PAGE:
By Julia Carpenter
Dec. 28, 2022
Want your stock to rise in 2023?
The same principles investors use to build wealth can be applied to enriching yourself in other ways. Just as we buy stocks and bonds to generate financial growth, we can build a portfolio of how we spend our time and money now that pays off in the months and years ahead.
Investments in ourselves, or what economists call our human capital, can be a more productive way to frame efforts for bettering our lives. Diane Ring, interim dean and professor of law at Boston College, has previously researched new developments in human capital investments and the sharing economy. She points to three major categories of growth that can be nurtured by investing in ourselves: professional, personal and health.
“Those buckets are all connected,” she said. “Think of it as wanting different kinds of returns for yourself. They’re all slightly different, but still moving toward stability, with the aim to retire in a way that seems to make sense for ourselves and our plans.”
You can use the same ideas that guide your personal finance goals to invest in your career, well-being and happiness. By focusing on these three buckets, you can make strides on your 2023 goals.
Set a long time horizon
Investing in your long-term success goes beyond one-and-done actions like joining a gym or stocking your closet with professional attire. These goals for the future require management and attention to develop rewards later on—just like managing your stock portfolio.
“Investment means, at the core, planting a seed and then getting returns down the road,” said Megan McCoy, assistant professor of personal financial planning at Kansas State University. “It has to be a path.”
To do this, Prof. McCoy said it is best to envision your investment as a long road with multiple steppingstones. Each step helps you visualize yourself one step closer to the end goal. These same steps also provide opportunities to check in and ask yourself the big questions about how your investment is performing.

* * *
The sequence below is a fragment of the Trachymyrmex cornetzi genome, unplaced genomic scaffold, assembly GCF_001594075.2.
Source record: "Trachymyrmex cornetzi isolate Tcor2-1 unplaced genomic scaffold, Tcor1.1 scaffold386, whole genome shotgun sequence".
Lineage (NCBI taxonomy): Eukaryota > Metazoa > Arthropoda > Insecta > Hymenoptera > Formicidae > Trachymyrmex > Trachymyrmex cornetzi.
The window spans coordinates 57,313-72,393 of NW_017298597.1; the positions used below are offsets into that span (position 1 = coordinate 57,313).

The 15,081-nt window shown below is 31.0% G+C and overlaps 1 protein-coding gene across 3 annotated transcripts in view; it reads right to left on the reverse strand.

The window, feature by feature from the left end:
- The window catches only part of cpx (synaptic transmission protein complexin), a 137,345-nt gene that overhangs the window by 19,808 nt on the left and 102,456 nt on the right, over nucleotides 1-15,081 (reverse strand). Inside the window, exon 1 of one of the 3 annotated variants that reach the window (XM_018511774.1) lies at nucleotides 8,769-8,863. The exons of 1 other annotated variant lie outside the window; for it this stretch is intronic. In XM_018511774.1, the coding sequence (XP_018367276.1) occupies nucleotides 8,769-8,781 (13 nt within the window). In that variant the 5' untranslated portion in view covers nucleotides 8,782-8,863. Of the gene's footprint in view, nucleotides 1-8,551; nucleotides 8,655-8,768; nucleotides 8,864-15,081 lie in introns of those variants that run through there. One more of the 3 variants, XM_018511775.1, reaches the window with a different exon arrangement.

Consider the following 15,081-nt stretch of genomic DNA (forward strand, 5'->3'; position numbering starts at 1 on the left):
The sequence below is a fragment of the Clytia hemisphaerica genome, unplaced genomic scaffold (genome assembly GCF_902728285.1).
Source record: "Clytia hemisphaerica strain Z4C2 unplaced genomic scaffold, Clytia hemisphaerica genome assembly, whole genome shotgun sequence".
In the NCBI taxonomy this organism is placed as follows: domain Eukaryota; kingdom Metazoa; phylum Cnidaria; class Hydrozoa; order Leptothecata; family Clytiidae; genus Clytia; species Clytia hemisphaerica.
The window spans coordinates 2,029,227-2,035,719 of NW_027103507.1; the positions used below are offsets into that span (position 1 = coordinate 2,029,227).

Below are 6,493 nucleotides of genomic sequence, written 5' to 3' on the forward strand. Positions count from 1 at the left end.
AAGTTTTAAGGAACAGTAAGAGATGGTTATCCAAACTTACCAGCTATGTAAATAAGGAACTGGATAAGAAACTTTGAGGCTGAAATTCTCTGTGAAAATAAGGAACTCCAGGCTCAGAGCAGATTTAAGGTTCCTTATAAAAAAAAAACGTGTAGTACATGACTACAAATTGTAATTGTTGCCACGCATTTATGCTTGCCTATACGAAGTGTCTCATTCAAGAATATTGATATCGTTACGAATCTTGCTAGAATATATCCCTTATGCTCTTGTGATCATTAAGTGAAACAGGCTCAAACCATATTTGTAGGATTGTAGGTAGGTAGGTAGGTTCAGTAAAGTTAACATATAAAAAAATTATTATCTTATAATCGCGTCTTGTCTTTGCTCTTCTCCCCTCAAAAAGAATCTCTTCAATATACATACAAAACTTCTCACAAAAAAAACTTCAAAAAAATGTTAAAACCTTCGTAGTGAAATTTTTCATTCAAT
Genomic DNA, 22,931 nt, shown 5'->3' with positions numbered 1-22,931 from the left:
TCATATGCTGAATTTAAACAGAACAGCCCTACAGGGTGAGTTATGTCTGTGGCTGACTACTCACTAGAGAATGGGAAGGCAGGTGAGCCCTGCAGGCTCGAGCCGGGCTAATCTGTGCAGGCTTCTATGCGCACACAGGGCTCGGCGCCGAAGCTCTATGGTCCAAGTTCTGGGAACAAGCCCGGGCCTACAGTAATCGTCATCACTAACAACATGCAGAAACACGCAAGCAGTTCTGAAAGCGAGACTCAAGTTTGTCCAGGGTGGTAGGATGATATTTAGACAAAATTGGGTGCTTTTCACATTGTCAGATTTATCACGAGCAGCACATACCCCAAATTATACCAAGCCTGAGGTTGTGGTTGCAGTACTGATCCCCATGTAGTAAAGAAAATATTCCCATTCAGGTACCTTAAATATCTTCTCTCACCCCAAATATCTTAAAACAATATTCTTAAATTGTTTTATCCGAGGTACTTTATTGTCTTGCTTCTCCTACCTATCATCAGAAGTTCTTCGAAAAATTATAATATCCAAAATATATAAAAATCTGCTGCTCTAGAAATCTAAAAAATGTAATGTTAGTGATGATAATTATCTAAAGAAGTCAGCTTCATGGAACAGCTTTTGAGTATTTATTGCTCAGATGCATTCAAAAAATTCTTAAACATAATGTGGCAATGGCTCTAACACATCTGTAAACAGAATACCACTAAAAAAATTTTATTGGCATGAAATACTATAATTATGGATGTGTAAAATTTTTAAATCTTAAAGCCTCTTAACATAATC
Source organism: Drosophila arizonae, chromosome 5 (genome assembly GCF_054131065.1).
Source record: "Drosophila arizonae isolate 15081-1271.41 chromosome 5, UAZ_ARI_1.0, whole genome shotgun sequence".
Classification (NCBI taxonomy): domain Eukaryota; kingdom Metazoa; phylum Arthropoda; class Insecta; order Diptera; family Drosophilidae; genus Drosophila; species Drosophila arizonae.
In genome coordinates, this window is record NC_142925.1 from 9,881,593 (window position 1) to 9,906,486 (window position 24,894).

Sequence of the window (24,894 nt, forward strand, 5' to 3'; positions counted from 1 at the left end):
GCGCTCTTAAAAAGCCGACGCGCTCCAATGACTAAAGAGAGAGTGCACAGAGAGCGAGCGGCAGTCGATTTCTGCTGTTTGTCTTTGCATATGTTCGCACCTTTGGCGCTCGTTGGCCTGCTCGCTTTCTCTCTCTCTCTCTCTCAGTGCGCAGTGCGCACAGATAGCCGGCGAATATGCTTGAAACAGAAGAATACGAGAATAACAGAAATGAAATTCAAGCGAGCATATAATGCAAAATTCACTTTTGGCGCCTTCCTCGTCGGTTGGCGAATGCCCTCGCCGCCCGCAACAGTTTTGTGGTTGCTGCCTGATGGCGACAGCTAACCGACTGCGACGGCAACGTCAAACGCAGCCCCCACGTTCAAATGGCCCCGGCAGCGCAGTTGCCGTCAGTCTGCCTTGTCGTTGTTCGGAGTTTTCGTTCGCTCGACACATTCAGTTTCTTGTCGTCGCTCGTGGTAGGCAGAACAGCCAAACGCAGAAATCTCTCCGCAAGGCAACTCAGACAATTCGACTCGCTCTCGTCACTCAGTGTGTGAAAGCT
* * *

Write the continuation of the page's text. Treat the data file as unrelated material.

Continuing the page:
“Everyone is so overscheduled, and I feel like everybody is just surviving rather than saying, ‘What is giving me intellectual stimulation? What is my purpose? What is my passion? What am I doing any of this for?’” Prof. McCoy said. “Make time to develop these internal maps.”
Don’t forget to diversify
Just as you wouldn’t want to overinvest in a single stock, Prof. Ring said, neither would you want to put too much energy toward a single goal at the expense of your other interests.
Divide your time and attention equally among the career and financial investment, personal investment and investment in health. Overinvesting in one bucket may weaken the other two, just as when putting all too much money into a single company or industry can hurt your overall stock portfolio.
In self-investment, we have to safeguard ourselves against burning out too soon, Prof. Ring said.
“If we’re pushing so hard on the financial side, maybe picking up an extra job on the weekends, ask, ‘Does this put a strain on the personal and health side of things? That could impact your ability to perform at work,’” she said.
Pay yourself dividends
Research shows people are much more successful at accomplishing a goal when they build in rewards and other incentives along the way, said Katy Milkman, professor of operations, information and decisions at the University of Pennsylvania.
In a 2021 study, Prof. Milkman and her colleague Angela Duckworth, a professor who co-directs the Behavior Change for Good Initiative at the University of Pennsylvania with Prof. Milkman, looked at how incentive programs affected gym attendance. In one finding, gym goers who missed a workout received an extra incentive—bonus points they could convert to cash—if they returned after a missed workout. Compared with a placebo control group, this incentive program increased gym visits by 27%.
Rewards help turn a long-term goal—such as starting a new hobby to enrich your retirement years or more carefully considering how you use your working hours—into a series of short-term pursuits.
Prof. Milkman calls this strategy “temptation bundling.” Combining certain tasks with a reward can help them feel less like chores, she said.
“If you are bundling it with something that’s super fun for you, like saying ‘I only get to open my favorite bubbly wine when I’m making a fresh meal for my family’ or ‘I am only allowed to binge watch my favorite TV show when I’m at the gym,’ you see more success.”
This strategy also allows us to reframe these aspirations as fun things, rather than financial chores or burdensome tasks.
Bringing friends, joining a group or finding a way to make a long-term commitment more social helps more people see their goal through to completion, Prof. Milkman said. Even after you’ve accomplished several steps, you may find that sharing your progress with others and playing the role of “advice giver” leads to progress on your own goals.
“When we coach other people on something we’re also hoping to achieve, we also see better outcomes in ourselves,” she said. “So advice giving helps the advice giver.
Write to Julia Carpenter at firstname.lastname@example.org
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